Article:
3 Factors That Impact Dentist Sensitivity & Pain

When going to the dentist, one thing that many people want to avoid is feeling any pain in their mouth. This is especially true for more advanced treatments like fillings and deep cleanings. Not everyone is the same, so it's important to recognize different traits that may result in increased dental sensitivity. By recognizing these issues, you can make them clear to your dentist and get the appropriate of pain medication to numb your mouth and reduce the feeling of dental treatments. Browse through three different factors associated with pain sensitivity so you can make a dentist aware during your next appointment.


Redheads often have that hair color because a gene mutation in their body. Not only does this change the color of their skin and give them fair skin, but it can often result in an increased sensitivity when visiting the dentist. If you need any type of anesthesia for dental treatment, then you may need an increased amount to properly known you out and eliminate any pain. If you have dyed your hair or have naturally darker red hair, it's important to make your dentist aware of this factor. This will help you get through appointments with minimal pain.


Multiple studies have shown that patients who are obese may be more sensitive to the pain. When attending an appointment at a dental office, this can include increased mouth sensitivity for the gums and jaw. Obesity varies and it depends on your height and weight. This is why it's important to have clear communications with your dentist. If you feel any pain, you should express these pains so you can be treated properly and reduce your discomfort while going through an appointment.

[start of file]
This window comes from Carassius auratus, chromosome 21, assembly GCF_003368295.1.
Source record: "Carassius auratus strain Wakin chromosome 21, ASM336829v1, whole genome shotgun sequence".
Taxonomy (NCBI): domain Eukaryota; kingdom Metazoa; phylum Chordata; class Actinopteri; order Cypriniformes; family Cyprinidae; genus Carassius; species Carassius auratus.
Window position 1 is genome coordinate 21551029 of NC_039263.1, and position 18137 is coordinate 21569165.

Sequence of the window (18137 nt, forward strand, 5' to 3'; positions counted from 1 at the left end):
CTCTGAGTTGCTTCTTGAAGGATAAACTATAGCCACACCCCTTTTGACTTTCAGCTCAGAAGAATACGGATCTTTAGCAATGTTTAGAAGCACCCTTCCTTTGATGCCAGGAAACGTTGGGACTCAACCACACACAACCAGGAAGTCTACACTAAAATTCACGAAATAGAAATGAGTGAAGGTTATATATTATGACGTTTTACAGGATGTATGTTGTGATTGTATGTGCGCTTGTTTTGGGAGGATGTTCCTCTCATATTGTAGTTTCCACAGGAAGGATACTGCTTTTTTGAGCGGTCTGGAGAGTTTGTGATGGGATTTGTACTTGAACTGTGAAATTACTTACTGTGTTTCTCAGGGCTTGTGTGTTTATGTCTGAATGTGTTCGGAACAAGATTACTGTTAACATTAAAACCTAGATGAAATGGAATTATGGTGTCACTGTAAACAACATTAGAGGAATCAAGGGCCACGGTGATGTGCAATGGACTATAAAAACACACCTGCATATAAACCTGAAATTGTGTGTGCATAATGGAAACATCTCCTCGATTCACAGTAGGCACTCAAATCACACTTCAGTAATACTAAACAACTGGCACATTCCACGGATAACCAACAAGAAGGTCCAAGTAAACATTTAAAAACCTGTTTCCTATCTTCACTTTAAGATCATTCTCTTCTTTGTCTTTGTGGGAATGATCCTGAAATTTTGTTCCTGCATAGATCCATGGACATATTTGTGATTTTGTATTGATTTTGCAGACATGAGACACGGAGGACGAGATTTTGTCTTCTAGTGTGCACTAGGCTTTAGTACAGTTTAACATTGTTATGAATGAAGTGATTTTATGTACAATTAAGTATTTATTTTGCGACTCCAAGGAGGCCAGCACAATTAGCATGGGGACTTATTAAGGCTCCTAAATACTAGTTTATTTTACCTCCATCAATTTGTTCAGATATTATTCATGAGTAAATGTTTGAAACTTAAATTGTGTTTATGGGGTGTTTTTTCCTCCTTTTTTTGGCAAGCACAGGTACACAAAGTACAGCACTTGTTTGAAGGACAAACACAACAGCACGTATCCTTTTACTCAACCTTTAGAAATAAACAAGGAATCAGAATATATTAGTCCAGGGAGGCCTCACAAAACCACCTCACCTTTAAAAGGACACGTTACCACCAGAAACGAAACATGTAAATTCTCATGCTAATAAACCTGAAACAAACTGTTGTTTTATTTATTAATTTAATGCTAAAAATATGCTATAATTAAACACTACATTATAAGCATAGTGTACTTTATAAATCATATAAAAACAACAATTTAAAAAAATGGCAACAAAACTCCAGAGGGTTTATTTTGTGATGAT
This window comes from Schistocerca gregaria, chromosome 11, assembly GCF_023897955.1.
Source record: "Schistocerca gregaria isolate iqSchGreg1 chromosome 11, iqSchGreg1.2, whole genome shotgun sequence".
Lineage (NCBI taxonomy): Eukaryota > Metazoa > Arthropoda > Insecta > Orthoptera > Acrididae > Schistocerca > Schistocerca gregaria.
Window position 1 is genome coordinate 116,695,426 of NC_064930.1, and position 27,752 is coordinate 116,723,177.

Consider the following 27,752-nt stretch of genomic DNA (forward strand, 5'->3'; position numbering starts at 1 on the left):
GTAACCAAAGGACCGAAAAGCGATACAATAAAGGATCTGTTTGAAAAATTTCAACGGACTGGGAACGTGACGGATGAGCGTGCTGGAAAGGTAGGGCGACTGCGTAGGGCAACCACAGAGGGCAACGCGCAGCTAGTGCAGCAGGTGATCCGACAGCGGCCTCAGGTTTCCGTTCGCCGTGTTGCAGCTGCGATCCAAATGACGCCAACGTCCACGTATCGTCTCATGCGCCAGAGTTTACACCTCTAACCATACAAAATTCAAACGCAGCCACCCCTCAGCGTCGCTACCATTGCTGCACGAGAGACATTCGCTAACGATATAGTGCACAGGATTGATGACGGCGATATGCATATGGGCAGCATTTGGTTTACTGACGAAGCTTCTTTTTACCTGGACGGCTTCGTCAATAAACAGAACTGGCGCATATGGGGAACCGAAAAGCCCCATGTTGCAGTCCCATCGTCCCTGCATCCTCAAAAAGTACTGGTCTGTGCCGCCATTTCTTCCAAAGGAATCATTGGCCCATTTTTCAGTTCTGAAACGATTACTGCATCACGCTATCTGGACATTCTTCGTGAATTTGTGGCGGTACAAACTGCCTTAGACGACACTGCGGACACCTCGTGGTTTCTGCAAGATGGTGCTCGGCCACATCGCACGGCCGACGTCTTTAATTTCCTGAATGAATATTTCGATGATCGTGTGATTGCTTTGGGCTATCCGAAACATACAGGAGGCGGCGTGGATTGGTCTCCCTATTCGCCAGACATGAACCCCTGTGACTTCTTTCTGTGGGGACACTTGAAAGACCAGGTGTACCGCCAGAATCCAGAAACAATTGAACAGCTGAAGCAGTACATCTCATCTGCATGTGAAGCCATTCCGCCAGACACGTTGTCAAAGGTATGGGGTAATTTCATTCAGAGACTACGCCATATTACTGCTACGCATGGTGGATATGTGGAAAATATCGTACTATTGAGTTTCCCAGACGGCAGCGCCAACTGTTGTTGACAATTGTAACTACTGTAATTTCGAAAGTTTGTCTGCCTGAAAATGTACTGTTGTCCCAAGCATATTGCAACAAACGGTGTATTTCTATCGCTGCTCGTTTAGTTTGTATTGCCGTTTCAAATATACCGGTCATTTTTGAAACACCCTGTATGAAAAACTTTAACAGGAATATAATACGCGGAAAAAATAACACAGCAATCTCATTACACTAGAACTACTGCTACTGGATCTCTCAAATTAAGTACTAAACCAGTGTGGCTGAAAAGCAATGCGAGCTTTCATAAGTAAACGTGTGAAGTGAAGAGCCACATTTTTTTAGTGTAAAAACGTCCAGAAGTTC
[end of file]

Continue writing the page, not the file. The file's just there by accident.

Depression & Anxiety

Your mental state can often have a large impact on your pain tolerance and sensitivity. If you are experiencing a lot of anxiety about visiting the dentist, then you may feel more pain than the average patient. Finding ways to cope with your depression and anxiety can help you reduce the sensitivity that you experience while in the dental chair. Instead of keeping these feelings in, you can express them to a dentist (such as one from Advanced Dentistry of St. Charles) or hygienist. This will help them understand where you are coming from and give you more ways to relax while laying in the dental chair. If you are taking anxiety medications, it may help to take them before an appointment to reduce stress levels and allow you to relax more while in the dental chair.

By understanding these different factors, you can help manage your pain effectively and get through your appointments with ease.